6 July 2013 0 Comments

Long Term Care: What Is It, What Does It Cost And Who Pays For It?

Active RetirementLong term care (LTC) is not the type of medical treatment that is provided by a normal, acute care hospital.  It is care that is required when you are chronically ill.  As defined by most LTC Insurance policies, it exists when that chronic illness prevents you from performing at least 2 of the 6 activities of daily living (ADLs). Namely:  bathing, eating, dressing, transferring (to and from bed), toileting and continence.  Additionally, LTC is defined as when you have a severe Cognitive Impairment requiring supervision due to loss of intellectual capacity.  This includes Alzheimer’s disease or similar forms of dementia.

LTC might be received in a nursing home, the residence of the patient, a residential care facility, a community facility or at a hospice.  The care provided helps you to perform ADLs and may help you maximize your independence and functioning at a time when you are unable to be fully independent.  Your odds of requiring LTC increase with age although there are numerous examples of when it is necessary for younger people.  Take the case of Actor Christopher Reeve who was thrown from his horse at the age of 42 and was paralyzed until his death at age 52.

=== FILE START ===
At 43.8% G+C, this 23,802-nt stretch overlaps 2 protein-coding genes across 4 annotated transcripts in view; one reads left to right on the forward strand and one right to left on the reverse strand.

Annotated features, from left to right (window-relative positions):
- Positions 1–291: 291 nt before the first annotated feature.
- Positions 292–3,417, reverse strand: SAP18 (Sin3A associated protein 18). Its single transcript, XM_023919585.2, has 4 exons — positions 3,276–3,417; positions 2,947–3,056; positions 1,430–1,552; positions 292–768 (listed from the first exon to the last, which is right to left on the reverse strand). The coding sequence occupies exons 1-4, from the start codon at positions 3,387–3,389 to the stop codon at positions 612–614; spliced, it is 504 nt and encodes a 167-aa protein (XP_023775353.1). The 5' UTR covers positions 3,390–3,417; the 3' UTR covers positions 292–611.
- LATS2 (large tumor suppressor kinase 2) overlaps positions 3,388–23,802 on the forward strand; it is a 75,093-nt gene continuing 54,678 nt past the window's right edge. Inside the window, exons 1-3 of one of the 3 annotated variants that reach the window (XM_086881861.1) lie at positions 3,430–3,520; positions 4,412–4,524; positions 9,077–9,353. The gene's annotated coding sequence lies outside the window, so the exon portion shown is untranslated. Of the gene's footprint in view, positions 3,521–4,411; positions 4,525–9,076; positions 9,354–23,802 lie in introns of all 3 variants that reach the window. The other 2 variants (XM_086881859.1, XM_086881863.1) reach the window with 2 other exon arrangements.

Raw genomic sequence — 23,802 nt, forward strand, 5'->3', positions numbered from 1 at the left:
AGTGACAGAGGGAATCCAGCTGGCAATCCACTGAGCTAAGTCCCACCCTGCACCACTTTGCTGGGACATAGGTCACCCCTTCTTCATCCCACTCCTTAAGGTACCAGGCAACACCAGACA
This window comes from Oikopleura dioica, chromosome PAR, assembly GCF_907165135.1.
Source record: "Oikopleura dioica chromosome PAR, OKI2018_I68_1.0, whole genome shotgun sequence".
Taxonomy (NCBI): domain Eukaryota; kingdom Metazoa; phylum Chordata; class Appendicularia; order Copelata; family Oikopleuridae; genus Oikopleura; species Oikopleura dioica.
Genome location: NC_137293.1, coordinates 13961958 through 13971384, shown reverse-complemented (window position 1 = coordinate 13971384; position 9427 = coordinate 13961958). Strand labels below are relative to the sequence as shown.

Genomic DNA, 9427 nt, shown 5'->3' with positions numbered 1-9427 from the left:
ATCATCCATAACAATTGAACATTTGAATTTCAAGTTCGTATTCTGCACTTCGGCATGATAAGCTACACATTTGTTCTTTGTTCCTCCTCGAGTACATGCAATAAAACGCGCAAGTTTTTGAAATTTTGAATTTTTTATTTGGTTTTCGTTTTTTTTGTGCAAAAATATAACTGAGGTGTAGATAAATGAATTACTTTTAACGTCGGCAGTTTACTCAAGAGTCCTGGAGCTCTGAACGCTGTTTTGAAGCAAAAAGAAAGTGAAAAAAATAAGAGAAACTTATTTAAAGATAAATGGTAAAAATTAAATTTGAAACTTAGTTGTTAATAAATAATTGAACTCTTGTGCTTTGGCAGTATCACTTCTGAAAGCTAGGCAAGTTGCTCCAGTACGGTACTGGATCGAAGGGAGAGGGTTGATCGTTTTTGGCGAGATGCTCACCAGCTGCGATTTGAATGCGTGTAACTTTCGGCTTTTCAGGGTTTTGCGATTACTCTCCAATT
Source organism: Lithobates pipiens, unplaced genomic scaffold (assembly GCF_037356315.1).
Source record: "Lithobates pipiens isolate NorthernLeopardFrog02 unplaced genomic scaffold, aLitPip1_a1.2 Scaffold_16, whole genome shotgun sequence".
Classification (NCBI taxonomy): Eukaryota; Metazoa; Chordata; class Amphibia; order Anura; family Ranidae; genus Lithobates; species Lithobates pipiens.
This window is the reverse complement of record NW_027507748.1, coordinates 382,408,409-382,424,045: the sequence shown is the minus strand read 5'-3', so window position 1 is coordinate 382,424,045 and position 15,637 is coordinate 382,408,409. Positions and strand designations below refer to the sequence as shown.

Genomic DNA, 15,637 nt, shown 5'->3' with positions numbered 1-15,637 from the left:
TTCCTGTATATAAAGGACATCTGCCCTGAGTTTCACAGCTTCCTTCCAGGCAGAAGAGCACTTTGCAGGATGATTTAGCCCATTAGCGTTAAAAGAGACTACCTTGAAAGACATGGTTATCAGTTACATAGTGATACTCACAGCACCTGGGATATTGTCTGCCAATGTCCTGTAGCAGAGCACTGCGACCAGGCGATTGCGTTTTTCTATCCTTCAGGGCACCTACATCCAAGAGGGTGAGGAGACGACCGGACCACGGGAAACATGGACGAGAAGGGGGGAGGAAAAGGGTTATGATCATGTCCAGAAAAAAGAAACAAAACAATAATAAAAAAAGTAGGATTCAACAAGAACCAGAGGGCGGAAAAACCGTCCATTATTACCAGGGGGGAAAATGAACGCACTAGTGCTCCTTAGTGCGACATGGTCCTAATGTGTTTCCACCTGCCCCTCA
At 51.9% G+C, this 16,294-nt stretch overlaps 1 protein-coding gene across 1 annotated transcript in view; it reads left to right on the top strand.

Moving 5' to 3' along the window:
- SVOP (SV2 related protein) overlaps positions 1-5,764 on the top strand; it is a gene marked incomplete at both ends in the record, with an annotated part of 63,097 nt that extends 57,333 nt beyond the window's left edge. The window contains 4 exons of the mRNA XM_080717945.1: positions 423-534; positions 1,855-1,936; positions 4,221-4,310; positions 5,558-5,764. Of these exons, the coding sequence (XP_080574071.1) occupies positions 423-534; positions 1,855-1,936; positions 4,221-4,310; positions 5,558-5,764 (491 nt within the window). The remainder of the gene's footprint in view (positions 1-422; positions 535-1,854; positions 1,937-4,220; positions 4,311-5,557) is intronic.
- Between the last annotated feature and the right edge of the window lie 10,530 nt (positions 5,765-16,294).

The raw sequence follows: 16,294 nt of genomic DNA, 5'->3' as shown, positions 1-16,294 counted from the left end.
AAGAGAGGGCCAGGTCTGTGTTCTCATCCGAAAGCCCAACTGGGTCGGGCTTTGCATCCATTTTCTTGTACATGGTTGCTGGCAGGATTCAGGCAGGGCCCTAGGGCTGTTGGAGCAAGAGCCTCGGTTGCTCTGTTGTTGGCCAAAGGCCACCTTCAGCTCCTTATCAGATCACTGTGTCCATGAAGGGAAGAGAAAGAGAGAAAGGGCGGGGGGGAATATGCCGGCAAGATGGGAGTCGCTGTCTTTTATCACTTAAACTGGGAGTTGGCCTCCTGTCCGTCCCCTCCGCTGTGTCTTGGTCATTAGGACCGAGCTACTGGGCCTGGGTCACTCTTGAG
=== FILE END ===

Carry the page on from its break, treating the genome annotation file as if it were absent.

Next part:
For those who have reached age 65 there is about a 50% chance that LTC will be needed during their lifetime, with a 14% chance that the need will continue for 3 or more years and a 4% chance that it will exceed 5 years.  The average life expectancy of those at age 65 is another 18.5 years, so there are many years at risk for this need.  The average cost for a private nursing home is $110,000 per year.  The average cost for a home care assistant is $21 per hour.

Who pays for these costs?  Most health insurance does not pay for LTC costs.  Medicare generally provides for LTC only if it is part of a rehabilitative plan or skilled care, and then only for a limited period of time.  Medicaid (MediCal in California) will only kick in after you have spent down most of your assets.  It’s basically welfare.  Savings might be counted on, but they can be depleted rapidly.

There is an added cost of LTC and it is the drain it puts on both the patient, spouse and close family members as they are faced with the devastating loss of personal health and control.

LTC Insurance is available to cover these costs, but you can’t wait until it is needed to buy it.  In my next entry, I’ll provide an overview of LTC Insurance.

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